Over on Vashon Island, the passenger-only ferries were discontinued as the Mosquito Fleet faced increasing competition from the diesel-powered auto ferries. Vashon Island residents could now drive their vehicles onto a ferry to the Fauntleroy terminal in West Seattle.

Over time, a succession of bridges was installed to connect the West Seattle peninsula to downtown proper, beginning with the old wood-and-rail Spokane Street bridge in 1920. In 1970, calls for a modern solution brought attention to the growing problem of commuting to downtown; in 1978, the freighter ship Chavez crashed into the lower bridge[12] spurring the city to build the high-level West Seattle Bridge and the low-level Spokane Street Bridge that are still the primary paths into and out of peninsula today. As West Seattle has grown in popularity, travel in and out of the peninsula has become more congested.

Elliott Bay Water Taxi[edit]

The Sightseer served as the original Elliott Bay Water Taxi.

The Elliott Bay Water Taxi started service in 1998 as a pilot project to give commuters an alternative to the congested West Seattle Bridge and Highway 99. The Water Taxi was operated by King County Metro and only ran between April and October. King County leased the M/V Sightseer from Argosy Cruises to operate the service. The vessel was only capable of traveling 8 knots, but the slow speeds proved popular with both commuters and tourists. The ferry quickly became a popular tourist attraction due to beautiful view as the vessel crosses Elliot Bay, the short walk to Alki Beach and the restaurants in West Seattle.[13]

Vashon Passenger Only Ferry[edit]

The passenger-only ferry service between Vashon Island and Downtown Seattle started as a service of the Washington State Ferries in the early 1990's. The ferries proved popular with commuters as they offered a much faster connection to downtown Seattle than the alternative of taking the auto ferry to Fauntleroy and driving or taking transit to downtown.[14] In 2006, the state legislature ordered Washington State Ferries to discontinue all passenger only ferry services, but simultaneously enabled local authorities to form Ferry Districts with tax-collecting authority. The last run operated by the Washington State Ferries vessels came in September 2009.

King County Ferry District[edit]

In April 2007 the county formed the special-purpose King County Ferry District to take over operations of both the West Seattle and Vashon Island passenger-only ferries. The district is funded through a property tax levied on all property in the county.[15] The ferry district took over operation of the West Seattle/Downtown Seattle route from King County Metro on April 27, 2008.[16]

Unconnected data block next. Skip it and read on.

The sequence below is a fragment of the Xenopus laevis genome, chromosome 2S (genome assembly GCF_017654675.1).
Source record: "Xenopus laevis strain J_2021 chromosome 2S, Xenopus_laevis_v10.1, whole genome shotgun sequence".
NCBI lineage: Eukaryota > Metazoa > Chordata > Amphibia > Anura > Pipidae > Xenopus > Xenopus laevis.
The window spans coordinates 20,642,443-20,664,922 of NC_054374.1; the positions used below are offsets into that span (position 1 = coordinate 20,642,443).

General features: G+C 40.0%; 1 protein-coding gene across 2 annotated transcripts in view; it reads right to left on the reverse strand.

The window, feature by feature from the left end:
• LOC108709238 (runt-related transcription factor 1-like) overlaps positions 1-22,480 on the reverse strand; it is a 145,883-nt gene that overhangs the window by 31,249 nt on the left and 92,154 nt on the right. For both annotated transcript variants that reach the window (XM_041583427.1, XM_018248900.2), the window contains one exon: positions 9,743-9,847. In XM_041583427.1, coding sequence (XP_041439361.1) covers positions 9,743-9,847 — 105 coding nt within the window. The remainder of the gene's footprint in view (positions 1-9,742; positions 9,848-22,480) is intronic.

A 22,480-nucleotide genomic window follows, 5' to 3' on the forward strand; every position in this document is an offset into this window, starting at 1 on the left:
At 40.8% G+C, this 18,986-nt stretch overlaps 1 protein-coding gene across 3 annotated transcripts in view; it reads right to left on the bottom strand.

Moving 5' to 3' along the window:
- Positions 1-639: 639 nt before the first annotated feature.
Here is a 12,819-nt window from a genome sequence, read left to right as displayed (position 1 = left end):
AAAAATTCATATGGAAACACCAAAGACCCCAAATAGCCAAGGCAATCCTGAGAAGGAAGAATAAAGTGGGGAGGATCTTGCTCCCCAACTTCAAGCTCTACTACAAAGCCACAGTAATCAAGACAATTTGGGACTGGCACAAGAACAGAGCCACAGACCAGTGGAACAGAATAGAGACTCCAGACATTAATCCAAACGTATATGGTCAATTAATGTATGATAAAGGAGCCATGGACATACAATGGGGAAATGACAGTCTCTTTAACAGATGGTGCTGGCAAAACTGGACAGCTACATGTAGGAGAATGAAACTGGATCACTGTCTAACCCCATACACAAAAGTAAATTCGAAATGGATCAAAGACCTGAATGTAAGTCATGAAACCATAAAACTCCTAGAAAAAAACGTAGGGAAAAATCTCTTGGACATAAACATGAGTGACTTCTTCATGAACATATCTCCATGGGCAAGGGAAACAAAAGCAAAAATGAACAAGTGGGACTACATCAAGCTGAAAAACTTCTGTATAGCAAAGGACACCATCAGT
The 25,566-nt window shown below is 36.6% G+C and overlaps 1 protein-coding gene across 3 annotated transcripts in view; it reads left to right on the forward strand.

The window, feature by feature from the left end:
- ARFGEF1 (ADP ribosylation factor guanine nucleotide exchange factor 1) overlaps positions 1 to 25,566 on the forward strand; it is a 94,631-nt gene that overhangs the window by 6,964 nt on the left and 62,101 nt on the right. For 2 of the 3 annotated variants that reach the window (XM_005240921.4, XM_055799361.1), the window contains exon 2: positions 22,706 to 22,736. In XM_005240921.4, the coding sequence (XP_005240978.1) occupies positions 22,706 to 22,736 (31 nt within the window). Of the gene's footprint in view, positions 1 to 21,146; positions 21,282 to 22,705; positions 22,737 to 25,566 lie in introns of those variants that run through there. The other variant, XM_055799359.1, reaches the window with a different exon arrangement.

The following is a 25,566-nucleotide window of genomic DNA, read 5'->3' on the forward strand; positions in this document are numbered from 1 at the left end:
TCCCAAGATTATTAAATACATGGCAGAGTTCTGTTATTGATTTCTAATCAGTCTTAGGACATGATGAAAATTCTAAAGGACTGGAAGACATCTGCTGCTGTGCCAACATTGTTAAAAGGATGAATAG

King County Water Taxi at Seattle's Pier 50

In April 2009, the West Seattle route was renamed from the Elliott Bay Water Taxi to the King County Water Taxi.[17] Later that year, on September 28, 2009, the Vashon Island/Downtown Seattle route was transferred from Washington State Ferries and became the second King County Water Taxi Route.[18] King County Ferry District leased the catamaran MV Melissa Ann from Four Seasons Marine Services to operate the Vashon Island route. In addition to being more stable, the catamaran was also faster than the ships operated by the Washington State Ferries reducing travel time from 30 to 22 minutes.[18]

In April 2010, the West Seattle route began operating year-round service from a newly rebuilt dock at Seacrest Park that allowed for wheelchair access.[3] At the same time the West Seattle route started operating with the catamaran MV Rachel Marie (a sister ship of the Melissa Ann), also leased from Four Seasons Marine Services. The leased Sightseer was returned to Argosy Cruises.[19]

In March 2013, the District added a third vessel to its fleet by acquiring the MV Spirit of Kingston that had been previously used on the failed SoundRunner ferry between Kingston and Downtown Seattle. The Spirit of Kingston is the first vessel to be owned by the ferry district. It was assigned to the West Seattle route[20] where it's smaller size, and more efficient engines proved a better fit than the Rachel Marie. The new vessel allowed the Rachel Marie to serve as a backup, saving the district on rental and lease expenses.